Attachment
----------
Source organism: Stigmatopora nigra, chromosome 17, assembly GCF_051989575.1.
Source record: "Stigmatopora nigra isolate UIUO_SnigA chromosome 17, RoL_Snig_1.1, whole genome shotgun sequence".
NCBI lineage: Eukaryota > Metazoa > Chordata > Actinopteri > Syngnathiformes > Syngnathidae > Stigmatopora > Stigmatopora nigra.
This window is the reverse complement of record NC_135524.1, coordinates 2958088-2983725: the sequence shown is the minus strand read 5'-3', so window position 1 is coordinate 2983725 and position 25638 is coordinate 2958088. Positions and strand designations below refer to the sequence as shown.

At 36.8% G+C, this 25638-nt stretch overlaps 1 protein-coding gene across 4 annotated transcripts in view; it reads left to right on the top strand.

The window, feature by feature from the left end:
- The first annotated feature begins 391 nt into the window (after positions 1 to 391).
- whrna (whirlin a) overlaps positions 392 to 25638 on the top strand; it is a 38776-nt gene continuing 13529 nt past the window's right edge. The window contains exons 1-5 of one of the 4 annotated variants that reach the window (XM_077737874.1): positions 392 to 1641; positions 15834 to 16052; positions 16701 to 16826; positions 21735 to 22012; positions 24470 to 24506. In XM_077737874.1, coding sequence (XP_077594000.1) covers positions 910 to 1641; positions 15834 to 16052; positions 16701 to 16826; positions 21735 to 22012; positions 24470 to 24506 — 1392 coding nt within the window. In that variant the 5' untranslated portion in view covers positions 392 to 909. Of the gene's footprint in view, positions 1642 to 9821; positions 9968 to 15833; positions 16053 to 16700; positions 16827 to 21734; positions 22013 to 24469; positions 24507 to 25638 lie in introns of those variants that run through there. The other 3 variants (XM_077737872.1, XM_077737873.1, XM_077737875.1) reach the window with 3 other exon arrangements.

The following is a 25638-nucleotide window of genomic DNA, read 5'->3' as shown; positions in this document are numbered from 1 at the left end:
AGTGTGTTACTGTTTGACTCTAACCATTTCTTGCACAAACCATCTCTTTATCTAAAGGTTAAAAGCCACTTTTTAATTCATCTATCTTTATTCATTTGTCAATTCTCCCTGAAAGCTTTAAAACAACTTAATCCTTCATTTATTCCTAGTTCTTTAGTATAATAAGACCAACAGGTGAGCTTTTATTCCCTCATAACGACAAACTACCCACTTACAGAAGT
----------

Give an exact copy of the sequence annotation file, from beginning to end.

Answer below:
Source organism: Stigmatopora nigra, chromosome 17, assembly GCF_051989575.1.
Source record: "Stigmatopora nigra isolate UIUO_SnigA chromosome 17, RoL_Snig_1.1, whole genome shotgun sequence".
NCBI lineage: Eukaryota > Metazoa > Chordata > Actinopteri > Syngnathiformes > Syngnathidae > Stigmatopora > Stigmatopora nigra.
This window is the reverse complement of record NC_135524.1, coordinates 2958088-2983725: the sequence shown is the minus strand read 5'-3', so window position 1 is coordinate 2983725 and position 25638 is coordinate 2958088. Positions and strand designations below refer to the sequence as shown.

At 36.8% G+C, this 25638-nt stretch overlaps 1 protein-coding gene across 4 annotated transcripts in view; it reads left to right on the top strand.

The window, feature by feature from the left end:
- The first annotated feature begins 391 nt into the window (after positions 1 to 391).
- whrna (whirlin a) overlaps positions 392 to 25638 on the top strand; it is a 38776-nt gene continuing 13529 nt past the window's right edge. The window contains exons 1-5 of one of the 4 annotated variants that reach the window (XM_077737874.1): positions 392 to 1641; positions 15834 to 16052; positions 16701 to 16826; positions 21735 to 22012; positions 24470 to 24506. In XM_077737874.1, coding sequence (XP_077594000.1) covers positions 910 to 1641; positions 15834 to 16052; positions 16701 to 16826; positions 21735 to 22012; positions 24470 to 24506 — 1392 coding nt within the window. In that variant the 5' untranslated portion in view covers positions 392 to 909. Of the gene's footprint in view, positions 1642 to 9821; positions 9968 to 15833; positions 16053 to 16700; positions 16827 to 21734; positions 22013 to 24469; positions 24507 to 25638 lie in introns of those variants that run through there. The other 3 variants (XM_077737872.1, XM_077737873.1, XM_077737875.1) reach the window with 3 other exon arrangements.

The following is a 25638-nucleotide window of genomic DNA, read 5'->3' as shown; positions in this document are numbered from 1 at the left end:
AGTGTGTTACTGTTTGACTCTAACCATTTCTTGCACAAACCATCTCTTTATCTAAAGGTTAAAAGCCACTTTTTAATTCATCTATCTTTATTCATTTGTCAATTCTCCCTGAAAGCTTTAAAACAACTTAATCCTTCATTTATTCCTAGTTCTTTAGTATAATAAGACCAACAGGTGAGCTTTTATTCCCTCATAACGACAAACTACCCACTTACAGAAGT